What does n mean in big-oh complexity?

In Big-Oh notation, what does `n` mean? I've seen input size and length of a vector. If it's input size, does it mean memory space on the computer? I see `n` often interchangeably used with input size.

Examples of Big-Oh,

`O(n)` is linear running time
`O(logn)` is logarithmic running time.

A code complexity analysis example, (I'm changing input `n` to `m`)

``````def factorial(m):
product = 1
for i in range(1, m+1):
product = product*i
return product
``````

This is O(n). What does `n` mean? Is it how much memory it takes? Maybe `n` mean number of elements in a vector? Then, how do you explain when `n=3`, a single number?

• In this case, where there is actually a variable named `n` in the code, I'd say it's safe to assume that it's referring to that variable. – sepp2k Apr 9 '18 at 16:54
• It's more confusing here, they are both `n`. But I think `O(n)` and `n` inside the function are different things? – user13985 Apr 9 '18 at 16:56
• The runtime of the code you posted is linear in the value of the argument, not its size. So if you interpret `O(n)` to refer to the size of the input in this case, the statement "This is O(n)" would be false. – sepp2k Apr 9 '18 at 17:11
• Wait what? Why would runtime depend on the value of the argument, say n=3 or n=5? Shouldn't it depend on its size, meaning number of elements in the input vector? – user13985 Apr 9 '18 at 17:34
• What input vector? Your function takes a single integer as its argument. And the runtime depends on that value because the number of iterations depends directly on that value. – sepp2k Apr 9 '18 at 17:36

When somebody says `O(n)`, the `n` can refer to different things depending on context. When it isn't obvious what `n` refers to, people ideally point it out explicitly, but several conventions exist:

1. When the name of the variable(s) used in the O-notation also exist in the code, they almost certainly refer to the value of the variable with that name (if they refer to anything else, that should be pointed out explicitly). So in your original example where you had a variable named `n`, `O(n)` would refer to that variable.
2. When the code does not contain a variable named `n` and `n` is the only variable used in the `O` notation, `n` usually refers to the total size of the input.
3. When multiple variables are used, starting with `n` and then continuing the alphabet (e.g. `O(n*m)`), `n` usually refers to the size of the first parameter, `m` the second and so on. However, in my opinion, it's often clearer to use something like `| |` or `len( )` around the actual parameter names instead (e.g. `O(|l1| * |l2|)` or `O(len(l1) * len(l2))` if your parameters are called `l1` and `l2`).
4. In the context of graph problems `v` is usually used to refer to the number of vertices and `e` to the number of edges.

In all other cases (and also in some of the above cases if there is any ambiguity), it should be explicitly mentioned what the variables mean.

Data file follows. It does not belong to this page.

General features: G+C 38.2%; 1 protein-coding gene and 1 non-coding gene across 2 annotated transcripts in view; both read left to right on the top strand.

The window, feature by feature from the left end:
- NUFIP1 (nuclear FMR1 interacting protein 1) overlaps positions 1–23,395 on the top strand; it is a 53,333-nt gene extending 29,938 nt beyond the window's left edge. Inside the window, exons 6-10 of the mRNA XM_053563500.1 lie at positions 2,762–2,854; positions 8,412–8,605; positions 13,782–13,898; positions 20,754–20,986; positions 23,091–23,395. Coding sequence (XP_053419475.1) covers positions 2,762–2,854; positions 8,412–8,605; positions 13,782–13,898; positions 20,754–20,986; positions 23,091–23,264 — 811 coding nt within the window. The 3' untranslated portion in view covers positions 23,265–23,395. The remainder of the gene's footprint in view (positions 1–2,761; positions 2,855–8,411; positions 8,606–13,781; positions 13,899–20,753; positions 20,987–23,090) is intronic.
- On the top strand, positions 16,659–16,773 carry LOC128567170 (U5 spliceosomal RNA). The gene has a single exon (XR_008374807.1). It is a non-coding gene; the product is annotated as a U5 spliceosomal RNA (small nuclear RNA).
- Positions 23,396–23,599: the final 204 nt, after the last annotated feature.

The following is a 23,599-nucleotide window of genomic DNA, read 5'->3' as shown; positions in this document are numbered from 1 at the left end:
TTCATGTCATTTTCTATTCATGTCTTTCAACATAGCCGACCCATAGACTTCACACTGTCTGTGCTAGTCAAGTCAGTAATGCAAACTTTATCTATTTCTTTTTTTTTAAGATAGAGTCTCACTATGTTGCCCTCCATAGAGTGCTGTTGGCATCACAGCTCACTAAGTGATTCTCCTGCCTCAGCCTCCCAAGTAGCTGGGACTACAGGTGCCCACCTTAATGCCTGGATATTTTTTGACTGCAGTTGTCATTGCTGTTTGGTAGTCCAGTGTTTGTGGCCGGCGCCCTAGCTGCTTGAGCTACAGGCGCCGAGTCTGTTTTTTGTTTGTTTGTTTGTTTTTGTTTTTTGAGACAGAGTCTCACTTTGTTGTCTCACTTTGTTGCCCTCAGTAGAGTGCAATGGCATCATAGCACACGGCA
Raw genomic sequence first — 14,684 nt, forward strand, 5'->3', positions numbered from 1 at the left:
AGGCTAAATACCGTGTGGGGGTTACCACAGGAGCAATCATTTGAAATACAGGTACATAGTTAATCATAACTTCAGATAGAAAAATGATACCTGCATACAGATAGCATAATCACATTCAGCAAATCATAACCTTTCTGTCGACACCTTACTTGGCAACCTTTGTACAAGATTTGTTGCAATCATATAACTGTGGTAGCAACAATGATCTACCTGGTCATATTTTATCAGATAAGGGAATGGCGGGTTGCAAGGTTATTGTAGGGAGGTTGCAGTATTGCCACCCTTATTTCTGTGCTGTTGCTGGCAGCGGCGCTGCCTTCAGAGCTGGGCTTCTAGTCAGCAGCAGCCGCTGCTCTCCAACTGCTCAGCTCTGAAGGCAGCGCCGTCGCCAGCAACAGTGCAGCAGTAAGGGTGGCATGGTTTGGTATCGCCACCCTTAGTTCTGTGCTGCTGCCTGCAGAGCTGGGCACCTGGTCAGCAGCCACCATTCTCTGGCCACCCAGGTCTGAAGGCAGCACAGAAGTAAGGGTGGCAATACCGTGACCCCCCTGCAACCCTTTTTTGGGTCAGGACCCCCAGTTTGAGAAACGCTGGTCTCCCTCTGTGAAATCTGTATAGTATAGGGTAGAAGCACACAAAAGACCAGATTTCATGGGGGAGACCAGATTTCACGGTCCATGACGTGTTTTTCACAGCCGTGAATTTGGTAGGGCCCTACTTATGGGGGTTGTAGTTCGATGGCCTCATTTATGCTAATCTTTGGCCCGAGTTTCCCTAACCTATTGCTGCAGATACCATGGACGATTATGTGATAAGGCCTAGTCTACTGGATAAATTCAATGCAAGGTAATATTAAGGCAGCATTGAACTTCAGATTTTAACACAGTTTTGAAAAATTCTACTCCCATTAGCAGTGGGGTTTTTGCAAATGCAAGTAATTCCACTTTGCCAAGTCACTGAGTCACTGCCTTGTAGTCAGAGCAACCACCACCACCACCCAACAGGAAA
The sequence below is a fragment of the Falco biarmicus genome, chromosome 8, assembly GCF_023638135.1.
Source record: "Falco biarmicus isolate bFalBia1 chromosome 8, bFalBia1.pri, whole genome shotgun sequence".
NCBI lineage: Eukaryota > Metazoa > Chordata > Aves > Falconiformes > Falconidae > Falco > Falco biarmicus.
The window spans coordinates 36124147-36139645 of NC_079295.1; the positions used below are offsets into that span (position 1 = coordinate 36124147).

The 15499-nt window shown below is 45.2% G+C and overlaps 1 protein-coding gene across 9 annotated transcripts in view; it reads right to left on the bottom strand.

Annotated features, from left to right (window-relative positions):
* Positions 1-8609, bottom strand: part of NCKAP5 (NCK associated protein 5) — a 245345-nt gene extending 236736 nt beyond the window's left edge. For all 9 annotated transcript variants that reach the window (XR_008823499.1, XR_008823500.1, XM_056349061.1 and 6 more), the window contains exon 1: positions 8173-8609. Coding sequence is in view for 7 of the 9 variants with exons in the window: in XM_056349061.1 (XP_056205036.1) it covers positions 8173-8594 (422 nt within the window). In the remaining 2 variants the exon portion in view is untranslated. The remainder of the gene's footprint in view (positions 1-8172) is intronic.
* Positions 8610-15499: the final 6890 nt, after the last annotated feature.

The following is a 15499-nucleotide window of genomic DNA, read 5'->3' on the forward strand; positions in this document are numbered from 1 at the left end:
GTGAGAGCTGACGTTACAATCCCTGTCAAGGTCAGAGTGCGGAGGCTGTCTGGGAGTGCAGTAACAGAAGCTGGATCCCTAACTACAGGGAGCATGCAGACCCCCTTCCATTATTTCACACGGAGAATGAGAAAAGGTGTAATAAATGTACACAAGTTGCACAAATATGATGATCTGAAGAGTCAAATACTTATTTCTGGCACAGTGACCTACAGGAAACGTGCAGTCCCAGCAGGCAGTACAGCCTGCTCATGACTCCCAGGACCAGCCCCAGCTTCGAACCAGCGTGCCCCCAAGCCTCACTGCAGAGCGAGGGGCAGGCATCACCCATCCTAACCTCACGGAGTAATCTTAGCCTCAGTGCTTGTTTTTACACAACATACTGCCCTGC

In your original code you had a variable named `n`, so the statement "This is `O(n)`" almost certainly referred to the value of the parameter `n`. If we further assume that we're only counting the number of multiplications or the number of times the loop body executes (or we measure the time and pretend that multiplication takes constant time), that statement is correct.

In your edited code, there is no longer a variable named `n`. So now the statement "This is `O(n)`" must refer to something else. Usually one would then assume that it refers to the size of the input (which would be the number of bits in `m`, i.e. `log m`). But then the statement is blatantly false (it'd be `O(2^n)`, not `O(n)`), so the original statement clearly referred to the value of `n` and you broke it by editing the code.

`n` usually means amount of input data.

For example, take an array of 10 elements. To iterate all elements you will need ten iterations. `n` is 10 in this case.

In your example `n` is also value which describes size of input data. As you can see your factorial implementation will require `n+1` iterations so the asymptotic complexity for this implementation is around `O(n)` (NOTE: I omitted 1 since it doesn't change picture a lot). If you will increase passed variable `n` to your function it will require more iteration to perform for calculating result.

• What's "amount input data", "size of input data"? Does it just mean the number of elements in a list, matrix, or tensor? – user13985 Apr 9 '18 at 16:59
• @user13985 Yes, like size of the file to process or number of elements in array or length of text. – yivo Apr 9 '18 at 17:00
• I tend to think size as in memory size, I guess that's where my confusion is. Maybe they should call it number of elements, more straight-forward. :( – user13985 Apr 9 '18 at 17:01

O(1) describes an algorithm that will always execute in the same time (or space) regardless of the size of the input data set.

O(N) describes an algorithm whose performance will grow linearly and in direct proportion to the size of the input data set.

O(N2) represents an algorithm whose performance is directly proportional to the square of the size of the input data set. This is common with algorithms that involve nested iterations over the data set.

O(2N) denotes an algorithm whose growth doubles with each additon to the input data set.

and as yivo said, n means amount of input data.

I hope this helps.